This is a letter from Brett Dolman, Curator of Collections at Hampton Court who states that these are his informal thoughts ;
Dear Mrs. Mostyn,
Thank you for your letter of the 27th.January, regarding the Sawston Hall portrait of a lady in black, now at Sotheby's; I am so sorry it has taken so long to reply. I was hoping to have found the time to see the lady herself by now - hence the delay - but my work at Hampton Court has prevented me from getting to Sotheby's before Easter. I hope to be able to arrange a visit very soon, but I thought that you deserved at least a short letter in the meantime.
I am afraid, however, that I have very little to add to what I've already said to Christopher Wickham and to Canon Russ on the telephone. I am not convinced that this is a portrait of Mary l, and I generally take the position that without a 'smoking gun', clear identifications are all but impossible. It is not fair to say to-day, I think, that experts are too quick to dismiss supposed identifications of portraits; it is more the case that in the 19th century, many portraits seem to have been assigned identities on no other evidence than passing physiognomic or costume resemblance to another (often equally uncertain) portrait. We remain susceptible to this urge, as we are frustrated that we lack portraits of key figures from important periods of history, whilst the potraits that do survive are in many cases unidentified. The temptation to fit the portraits with our preferred list of candidates is huge, but unless there is intrinsic evidence in the painting itself (a contemporary inscription, a specific jewel perhaps, or a traceable physical link to another portrait) or independent evidence (a document that describes the painting or the commission) then all such identifications remain suspect.
I was, nonetheless, extremely interested to read the proposed allegorical symbolism in detail, but I am afraid much of this remains elusive (I cannot see much more than an outline of a man in the column on the far left of the sitter) and there is a more general problem with artistic intent here which I think is worth making: I don't think it would have occured to an artist of this period to producea portrait with this amount of hidden iconographic detailing. It remains possible that he was instructed so to do, but without idependent proof of the sitter's identity, we cannot draw too many conclusions. Morover, iconographic or allegorical symbolism is usually far more obvious - otherwise it wouldn't work: if the commissioner of the portrait intended such an essay on religious faith or truth, then, I think, he would have done so more explicitly. I certainly don't think that an artist of this period would have constructed such a detailed symbolic essay with the intention that no-one would discover what he was up to. This is the opposite of what paintings were meant to do: Even if the commission was a private one, intended to voice concerns about the Henrician settlement, then you would expect more obvious (even if symbolic) additions to this portrait to signify this.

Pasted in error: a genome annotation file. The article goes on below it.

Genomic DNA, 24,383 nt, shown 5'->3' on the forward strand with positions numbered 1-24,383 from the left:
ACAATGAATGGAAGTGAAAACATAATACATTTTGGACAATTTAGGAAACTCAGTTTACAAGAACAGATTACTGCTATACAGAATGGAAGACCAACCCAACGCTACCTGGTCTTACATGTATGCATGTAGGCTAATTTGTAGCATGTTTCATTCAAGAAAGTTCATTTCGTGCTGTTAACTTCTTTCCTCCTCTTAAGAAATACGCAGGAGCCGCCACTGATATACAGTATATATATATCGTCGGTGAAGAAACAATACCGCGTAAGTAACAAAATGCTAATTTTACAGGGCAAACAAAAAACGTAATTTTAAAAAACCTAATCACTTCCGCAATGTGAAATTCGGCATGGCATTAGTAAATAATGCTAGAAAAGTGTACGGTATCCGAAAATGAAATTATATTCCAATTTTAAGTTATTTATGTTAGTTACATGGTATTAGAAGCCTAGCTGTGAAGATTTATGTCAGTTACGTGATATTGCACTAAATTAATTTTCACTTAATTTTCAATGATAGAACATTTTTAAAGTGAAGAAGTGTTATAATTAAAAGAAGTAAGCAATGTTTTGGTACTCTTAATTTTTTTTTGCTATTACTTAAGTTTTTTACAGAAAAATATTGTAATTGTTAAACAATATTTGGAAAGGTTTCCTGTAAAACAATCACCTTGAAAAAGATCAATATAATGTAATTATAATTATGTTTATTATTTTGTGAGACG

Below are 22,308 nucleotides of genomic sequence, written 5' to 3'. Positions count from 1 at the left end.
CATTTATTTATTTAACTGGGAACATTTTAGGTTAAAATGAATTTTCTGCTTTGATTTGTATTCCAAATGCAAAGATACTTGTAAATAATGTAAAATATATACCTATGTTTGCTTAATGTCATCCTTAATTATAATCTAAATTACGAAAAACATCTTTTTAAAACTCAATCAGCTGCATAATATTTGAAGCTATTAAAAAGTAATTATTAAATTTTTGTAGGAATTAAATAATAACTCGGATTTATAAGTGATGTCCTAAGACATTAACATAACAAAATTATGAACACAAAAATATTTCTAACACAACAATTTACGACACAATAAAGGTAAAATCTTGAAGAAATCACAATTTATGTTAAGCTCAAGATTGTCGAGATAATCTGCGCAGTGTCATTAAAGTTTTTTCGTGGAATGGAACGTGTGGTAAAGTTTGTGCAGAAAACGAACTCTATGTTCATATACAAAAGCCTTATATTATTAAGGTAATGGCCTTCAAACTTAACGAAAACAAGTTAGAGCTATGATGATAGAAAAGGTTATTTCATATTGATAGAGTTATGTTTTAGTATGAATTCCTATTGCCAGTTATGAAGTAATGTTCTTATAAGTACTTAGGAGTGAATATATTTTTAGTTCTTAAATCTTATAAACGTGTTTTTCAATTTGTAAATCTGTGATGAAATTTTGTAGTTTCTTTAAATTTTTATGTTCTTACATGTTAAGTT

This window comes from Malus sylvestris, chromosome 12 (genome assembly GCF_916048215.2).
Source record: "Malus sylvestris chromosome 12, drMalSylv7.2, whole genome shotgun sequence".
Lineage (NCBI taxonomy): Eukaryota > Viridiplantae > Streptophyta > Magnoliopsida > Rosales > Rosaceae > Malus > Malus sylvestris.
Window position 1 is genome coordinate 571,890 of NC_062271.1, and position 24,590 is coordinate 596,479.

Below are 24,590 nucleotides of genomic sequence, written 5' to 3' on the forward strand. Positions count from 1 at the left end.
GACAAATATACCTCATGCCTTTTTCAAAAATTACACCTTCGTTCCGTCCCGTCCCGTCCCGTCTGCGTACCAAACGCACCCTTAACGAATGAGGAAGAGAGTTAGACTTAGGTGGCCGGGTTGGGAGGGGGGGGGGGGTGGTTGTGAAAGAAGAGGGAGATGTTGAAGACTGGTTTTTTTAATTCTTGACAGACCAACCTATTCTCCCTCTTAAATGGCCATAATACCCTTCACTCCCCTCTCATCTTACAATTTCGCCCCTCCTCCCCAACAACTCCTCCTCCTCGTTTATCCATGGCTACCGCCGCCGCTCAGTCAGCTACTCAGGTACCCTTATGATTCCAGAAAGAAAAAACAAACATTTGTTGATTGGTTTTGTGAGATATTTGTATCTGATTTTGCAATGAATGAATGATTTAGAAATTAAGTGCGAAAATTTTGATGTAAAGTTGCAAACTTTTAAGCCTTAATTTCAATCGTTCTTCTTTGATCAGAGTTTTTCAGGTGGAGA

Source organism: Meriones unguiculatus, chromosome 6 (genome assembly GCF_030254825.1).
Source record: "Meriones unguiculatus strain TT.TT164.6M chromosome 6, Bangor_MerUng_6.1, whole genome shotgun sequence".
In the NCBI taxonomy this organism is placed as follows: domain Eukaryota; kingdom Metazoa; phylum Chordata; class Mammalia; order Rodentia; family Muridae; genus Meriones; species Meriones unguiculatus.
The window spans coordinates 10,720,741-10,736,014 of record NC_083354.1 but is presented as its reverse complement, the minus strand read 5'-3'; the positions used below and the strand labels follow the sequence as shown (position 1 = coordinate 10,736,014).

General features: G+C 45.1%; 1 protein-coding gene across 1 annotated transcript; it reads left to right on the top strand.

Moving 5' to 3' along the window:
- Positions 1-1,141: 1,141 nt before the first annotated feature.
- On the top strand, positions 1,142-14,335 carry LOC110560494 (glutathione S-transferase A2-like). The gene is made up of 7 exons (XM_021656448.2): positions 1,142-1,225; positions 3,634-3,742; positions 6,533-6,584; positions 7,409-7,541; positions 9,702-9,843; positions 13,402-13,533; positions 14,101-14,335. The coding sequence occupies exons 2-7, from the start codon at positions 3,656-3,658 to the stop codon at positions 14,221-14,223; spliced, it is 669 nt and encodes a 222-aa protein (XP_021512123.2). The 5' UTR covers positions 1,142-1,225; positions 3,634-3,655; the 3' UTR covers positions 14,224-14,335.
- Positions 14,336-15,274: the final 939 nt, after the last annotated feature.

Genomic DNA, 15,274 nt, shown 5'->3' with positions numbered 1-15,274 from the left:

In response to some of the suggested allegorical signifiers in Canon Russ' notes, I would again state that most of the details in this painting have many and varied possible meanings. Overall, there is no explicit and unequivocal message of Catholic or even an overt religious message of any sort: each and every one of the possible details could mean something else or nothing at all. The pillar is a common symbol of strength (often spiritual but not exclusively so); the chipped masonry often an expression of an artist's command of realism, and much of the architectural detail simply a reflection of contemporary design. The 'ruins' in the background are certainly interesting and unusual, but it is difficult to say more than that: I would be particularly reluctant to say anything about the significance of colour and tone without knowing a little more about the painting's physical history (how many times it had been overpainted over the last 500 years: is this background indeed original?)
The Sawston lady could, despite all these reservations, be a portrait of Mary l; although the date of 1537 is very problematic as the dress of the sitter makes this highly unlikely, we know very little about portraits of her as Princess beyond the presumed 'Master John' portrait of 1544. If so, I think it could date from the early 1550's and be just about reconcilable with later portraits of Mary as Queen. On balance, however, I would say that this remains unlikely.
But, the Sawston portrait remains a very rare and very interesting full-length portrait. In a way, for me, the game of indentification is unfortunate, as it suggests that this is all that matters, and detracts more than a little from an appreciation of the painting itself.